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School not being consistent with emotional support sessions that they suggested

(4 Posts)
Trinaaaaohtrina Fri 07-Feb-20 21:00:40

DS has been struggling a lot lately with school and home life. The school suggested some sessions to help supporting him emotionally and give him chance to talk to someone outside our family about his feelings etc. They told him they'd see him every week and that he could tell them his worries and stuff.

But they aren't seeing him weekly and he isn't being told whether he will be seen or not from one week to the next. He's been desperate to speak with them this week because of some worries about school that he wanted some advice from them
about but he's not had a session. It's not the first time he's been missed. There's no consistency and now he's getting more upset because he feels like they don't care about him anymore. I feel like I'm part of it too because all week I've been reminding him he needs to wait for his turn and then it's just not come round.

I know they're overworked and they don't have the support to go round the many children that need it and staff may be off sick etc so I empathise with the fact that they might miss sessions but I don't understand why they promised him these things and then don't even communicate to him about it. They've also promised him other things in the sessions and then not followed through with them/forgotten they even said they'd arrange stuff. Getting his hopes up and letting him down seems worse than him never getting his hopes up in the first place.

Is it worth mentioning it to the school? What would I even say?

I have a history myself of being let down in school and through the mental health services so I was dubious when they arranged this in the first place but kept my worries to myself. And now I feel desperately sad for him that he's being let down sad

Any advice would be great, thank you.

OP’s posts: |
BrokenWing Fri 07-Feb-20 21:27:51

It wouldn't hurt to say to the school that he's feeling let down and very disappointed when the sessions don't happen.

As you say they might be busy and have over committed their time, Is there anyone else you know he could talk to regularly in confidence, a family member or friend?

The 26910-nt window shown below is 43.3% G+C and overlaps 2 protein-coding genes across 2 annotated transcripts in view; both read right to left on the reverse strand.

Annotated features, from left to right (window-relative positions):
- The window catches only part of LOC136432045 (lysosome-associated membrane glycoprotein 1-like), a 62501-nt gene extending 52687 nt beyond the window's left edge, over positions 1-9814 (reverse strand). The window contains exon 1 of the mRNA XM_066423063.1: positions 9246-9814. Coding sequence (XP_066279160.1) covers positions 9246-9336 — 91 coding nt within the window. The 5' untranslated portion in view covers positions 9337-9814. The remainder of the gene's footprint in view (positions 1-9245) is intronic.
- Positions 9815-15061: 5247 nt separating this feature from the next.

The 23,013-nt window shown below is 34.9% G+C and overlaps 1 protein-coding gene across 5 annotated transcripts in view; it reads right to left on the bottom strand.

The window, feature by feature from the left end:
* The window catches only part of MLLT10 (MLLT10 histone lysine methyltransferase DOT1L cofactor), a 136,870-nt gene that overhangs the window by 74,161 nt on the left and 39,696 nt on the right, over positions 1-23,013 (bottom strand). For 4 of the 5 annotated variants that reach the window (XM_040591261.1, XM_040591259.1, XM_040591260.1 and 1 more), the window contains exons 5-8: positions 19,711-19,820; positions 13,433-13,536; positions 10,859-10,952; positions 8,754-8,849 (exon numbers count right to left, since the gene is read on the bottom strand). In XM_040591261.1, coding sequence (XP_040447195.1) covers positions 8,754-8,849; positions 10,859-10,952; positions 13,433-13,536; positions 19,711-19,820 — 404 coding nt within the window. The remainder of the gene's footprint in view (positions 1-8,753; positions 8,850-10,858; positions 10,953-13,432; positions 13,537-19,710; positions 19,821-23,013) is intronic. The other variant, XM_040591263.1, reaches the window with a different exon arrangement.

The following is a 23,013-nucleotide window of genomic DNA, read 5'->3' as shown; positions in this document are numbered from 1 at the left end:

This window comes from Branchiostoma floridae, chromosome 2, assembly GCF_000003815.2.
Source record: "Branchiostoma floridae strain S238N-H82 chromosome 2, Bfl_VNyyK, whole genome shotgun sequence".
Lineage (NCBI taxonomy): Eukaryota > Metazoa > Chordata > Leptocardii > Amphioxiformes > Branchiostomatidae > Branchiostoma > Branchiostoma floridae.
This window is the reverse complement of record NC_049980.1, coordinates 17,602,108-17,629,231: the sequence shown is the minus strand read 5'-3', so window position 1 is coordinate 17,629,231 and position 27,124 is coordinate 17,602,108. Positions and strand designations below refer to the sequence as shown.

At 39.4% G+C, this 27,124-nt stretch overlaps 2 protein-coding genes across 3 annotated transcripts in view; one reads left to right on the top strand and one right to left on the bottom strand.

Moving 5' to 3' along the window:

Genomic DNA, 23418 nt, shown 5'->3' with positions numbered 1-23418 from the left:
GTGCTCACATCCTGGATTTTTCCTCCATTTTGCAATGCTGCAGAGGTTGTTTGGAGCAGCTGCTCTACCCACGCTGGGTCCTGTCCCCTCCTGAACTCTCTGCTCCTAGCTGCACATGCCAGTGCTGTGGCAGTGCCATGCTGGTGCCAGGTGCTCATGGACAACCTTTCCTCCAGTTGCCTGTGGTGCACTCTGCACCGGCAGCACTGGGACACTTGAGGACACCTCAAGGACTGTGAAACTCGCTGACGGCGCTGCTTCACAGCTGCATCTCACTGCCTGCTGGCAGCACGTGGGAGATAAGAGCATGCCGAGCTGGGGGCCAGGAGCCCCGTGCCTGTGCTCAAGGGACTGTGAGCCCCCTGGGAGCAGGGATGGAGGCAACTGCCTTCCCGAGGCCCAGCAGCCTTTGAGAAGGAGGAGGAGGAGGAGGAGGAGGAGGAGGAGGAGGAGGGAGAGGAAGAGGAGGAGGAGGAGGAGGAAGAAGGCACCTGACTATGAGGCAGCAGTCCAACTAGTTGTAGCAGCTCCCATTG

modgepodge Fri 07-Feb-20 21:29:00

Oh gosh, I can just imagine this. The staff will desperately want to help him but I imagine what’s happened is, as you say, the person who is supposed to do it is pulled to cover someone who’s off sick or something. School budgets are tight and there’s no spare money for anything. It’s a shame they didn’t communicate to him though. Perhaps send an email along the lines of ‘I’m sure there’s a good reason but my son is getting upset because he’s expecting a session then not having it - I understand it may not be possible to fit in every week but if you could let him know when it willl/won’t happen that would be really helpful’.

The problem is schools are being expected to pick up things which aren’t really in their remit - your son’s mental health is really an NHS matter, not a school one. But with cuts to healthcare funding, it gets shifted to school. If you can afford to pay for some private counselling or similar, I’d be inclined to do so, to make sure it happens.

fishfingerface Sat 08-Feb-20 16:12:51

This is the problem with schools being expected to provide free healthcare and mental health support now, on top of the usual teaching and education. Things that really should be provided on the NHS.

They simply don't have the staff or budget for it and if someone is off sick or a crisis pops up (which happens on an almost daily basis when you're dealing with hundreds of children) then it means that something has to give.

It won't be intentional, I'm sorry OP.

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